Pippa Hill, Head of New Work at the Royal Shakespeare Company commented: “People often forget that, despite his global fame, William Shakespeare was a first-time writer himself once. And were it not for the publication of the First Folio in 1623, eighteen of his plays might have been lost to us forever.
“To celebrate this milestone in world literature, we wanted to create a living folio of new plays, which captured the soul of our own age, through the voices of the most promising playwrights living and working in the UK today. Much like Shakespeare’s own works, these plays offer a remarkable snapshot of our world today and raise important questions about the issues that matter to us most; from climate crisis, to living life online, to questions of class, faith, race, war and consent.
“From our youngest writers to our most experienced a picture emerges of a country wrestling with big questions, sharing a sense of loss and exploring new identities. The collection moves wonderfully from the domestic to the supernatural, from conventional structures used to tell wholly new stories to new frontiers of theatrical storytelling as we know it”.
Upcoming play readings include: Lewisham to Llandudno by Samantha Robinson, Godmodders and Metagamers by Hannah Kennedy, Russell by Eoin McAndrew, Land Wreck by Mia Lloyd, NOT by Lisa Parry, This is a Gift by Kolbrún Björt Sigfúsdóttir, Abandoned (relaxed performance) by Felicity Williamson, Frenemies by Edward Keppel, Fish by Maximilian Kufuor, Bruno by Dylan Punch, Life Goes On by Isabella James and Stargazer by Grace Hemmings-Buckler. For further information, see the schedule below.
The readings mark the conclusion of a year-long search to discover the most promising new playwrights of today and to inspire a conversation about what the future of dramatic writing might look and feel like, on and off our stages.
About the First Folio – In 1623, seven years after William Shakespeare’s death, his friends John Heminges and Henry Condell published 36 of his plays in what is now known as the First Folio. Until that point only 18 of the plays had been published, in small paperback editions known as quartos.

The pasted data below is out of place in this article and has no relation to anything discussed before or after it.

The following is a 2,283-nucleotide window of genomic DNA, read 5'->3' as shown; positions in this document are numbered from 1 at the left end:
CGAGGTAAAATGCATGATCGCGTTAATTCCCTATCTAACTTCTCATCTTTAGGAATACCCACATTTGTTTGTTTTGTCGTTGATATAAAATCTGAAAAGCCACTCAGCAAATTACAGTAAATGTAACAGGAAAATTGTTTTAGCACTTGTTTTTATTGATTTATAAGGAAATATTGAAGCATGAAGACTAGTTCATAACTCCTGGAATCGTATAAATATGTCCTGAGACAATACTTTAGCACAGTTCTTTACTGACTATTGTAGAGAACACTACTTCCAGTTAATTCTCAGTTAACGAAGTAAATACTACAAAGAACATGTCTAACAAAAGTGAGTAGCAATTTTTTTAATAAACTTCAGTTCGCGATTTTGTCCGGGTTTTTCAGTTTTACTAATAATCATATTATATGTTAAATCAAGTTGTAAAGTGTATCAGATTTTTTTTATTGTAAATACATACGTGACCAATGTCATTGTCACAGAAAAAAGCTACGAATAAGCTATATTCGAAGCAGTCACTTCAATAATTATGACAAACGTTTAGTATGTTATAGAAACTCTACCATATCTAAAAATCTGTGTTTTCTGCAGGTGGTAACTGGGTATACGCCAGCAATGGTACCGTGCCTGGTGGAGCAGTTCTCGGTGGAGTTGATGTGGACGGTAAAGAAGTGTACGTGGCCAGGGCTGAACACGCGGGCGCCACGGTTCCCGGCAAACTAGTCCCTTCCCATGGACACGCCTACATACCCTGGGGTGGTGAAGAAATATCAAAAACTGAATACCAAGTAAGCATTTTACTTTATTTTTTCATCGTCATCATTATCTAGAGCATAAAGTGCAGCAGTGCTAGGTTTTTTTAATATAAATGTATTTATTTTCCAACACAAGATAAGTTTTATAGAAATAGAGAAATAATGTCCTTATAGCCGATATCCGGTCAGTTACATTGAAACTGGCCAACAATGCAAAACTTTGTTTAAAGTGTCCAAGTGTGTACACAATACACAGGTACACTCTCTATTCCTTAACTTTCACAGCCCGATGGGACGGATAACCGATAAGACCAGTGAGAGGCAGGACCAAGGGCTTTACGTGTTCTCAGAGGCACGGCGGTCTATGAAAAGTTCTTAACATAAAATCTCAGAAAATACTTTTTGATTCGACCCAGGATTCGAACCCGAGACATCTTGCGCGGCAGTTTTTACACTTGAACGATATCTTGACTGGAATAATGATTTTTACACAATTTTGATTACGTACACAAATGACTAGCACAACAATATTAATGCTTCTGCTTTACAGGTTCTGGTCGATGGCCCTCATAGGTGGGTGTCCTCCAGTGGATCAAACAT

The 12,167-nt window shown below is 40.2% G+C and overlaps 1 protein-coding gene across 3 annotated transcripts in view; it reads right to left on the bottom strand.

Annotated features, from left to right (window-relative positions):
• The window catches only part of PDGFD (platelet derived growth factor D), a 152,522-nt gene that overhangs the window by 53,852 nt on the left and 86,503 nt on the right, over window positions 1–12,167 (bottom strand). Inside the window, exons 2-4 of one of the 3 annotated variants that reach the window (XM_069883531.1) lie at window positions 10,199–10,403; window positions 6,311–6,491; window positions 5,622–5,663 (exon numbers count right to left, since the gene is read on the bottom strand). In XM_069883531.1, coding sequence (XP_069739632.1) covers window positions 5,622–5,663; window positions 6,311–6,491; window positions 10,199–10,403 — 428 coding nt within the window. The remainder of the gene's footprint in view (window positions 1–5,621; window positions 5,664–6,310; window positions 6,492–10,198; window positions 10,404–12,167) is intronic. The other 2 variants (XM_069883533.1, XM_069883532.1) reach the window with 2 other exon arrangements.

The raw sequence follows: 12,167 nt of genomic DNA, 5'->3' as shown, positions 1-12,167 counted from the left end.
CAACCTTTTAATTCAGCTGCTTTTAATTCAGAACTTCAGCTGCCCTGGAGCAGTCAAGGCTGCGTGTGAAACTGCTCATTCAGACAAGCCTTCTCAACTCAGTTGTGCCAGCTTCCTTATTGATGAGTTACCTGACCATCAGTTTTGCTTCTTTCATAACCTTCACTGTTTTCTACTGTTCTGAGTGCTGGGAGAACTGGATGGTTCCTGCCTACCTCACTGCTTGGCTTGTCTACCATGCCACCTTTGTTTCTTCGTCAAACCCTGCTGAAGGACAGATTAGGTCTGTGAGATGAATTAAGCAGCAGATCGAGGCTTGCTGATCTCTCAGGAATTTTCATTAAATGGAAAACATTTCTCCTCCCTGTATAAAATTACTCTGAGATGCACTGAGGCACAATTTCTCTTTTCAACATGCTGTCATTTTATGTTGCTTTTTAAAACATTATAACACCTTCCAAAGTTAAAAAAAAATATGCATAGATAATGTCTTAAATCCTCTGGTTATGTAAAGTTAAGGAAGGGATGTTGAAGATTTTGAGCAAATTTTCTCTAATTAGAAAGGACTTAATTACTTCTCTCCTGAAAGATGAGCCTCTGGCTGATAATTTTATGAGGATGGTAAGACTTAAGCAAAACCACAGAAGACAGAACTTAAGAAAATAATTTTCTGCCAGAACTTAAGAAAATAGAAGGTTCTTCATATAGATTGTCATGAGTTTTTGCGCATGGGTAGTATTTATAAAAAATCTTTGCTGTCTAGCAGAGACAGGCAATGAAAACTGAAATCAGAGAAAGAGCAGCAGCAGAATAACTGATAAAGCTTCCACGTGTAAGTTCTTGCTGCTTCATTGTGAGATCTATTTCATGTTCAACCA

Of a possible original print run of 750 copies of the First Folio, 235 are known to survive today. There are around 50 First Folios in the UK and Ireland; 150 in the US (83 of which are in the Folger Library in Washington); 15 in Japan, 3 in the Southern Hemisphere, 1 in Canada, and the remainder in Europe. The Folio was first registered for publication on November 8, 1623, and less than a month later, the first known purchase took place, on December 5.
Plays that might have been lost were it not for the publication of the First Folio include The Tempest, The Two Gentlemen of Verona, Measure for Measure, The Comedy of Errors, As You Like It, The Taming of the Shrew, All’s Well that ends Well, Twelfth Night, The Winter’s Tale, King John, The First Part of Henry the Sixth, Henry the Eighth, Coriolanus, Timon of Athens, Julius Caesar, Macbeth, Antony and Cleopatra and Cymbeline
The RSC is home to a copy of Shakespeare’s First Folio, which visitors can access for free as part of the theatre’s permanent exhibition; The Play’s The Thing. Items currently on display include:
- Armour worn by Laurence Olivier as Coriolanus in Coriolanus (1959)
- Costume worn by John Gielgud as Prospero in The Tempest (1957)
- Cap worn by Deborah Findlay as Olivia in Twelfth Night (1987)
- Headdress worn by Mark Rylance as Ariel in The Tempest (1981)
- Chain worn by Kenneth Branagh as Henry V in Henry V (1984)
The Play’s The Thing is open daily from 12noon – 7.15pm (5pm on Sundays).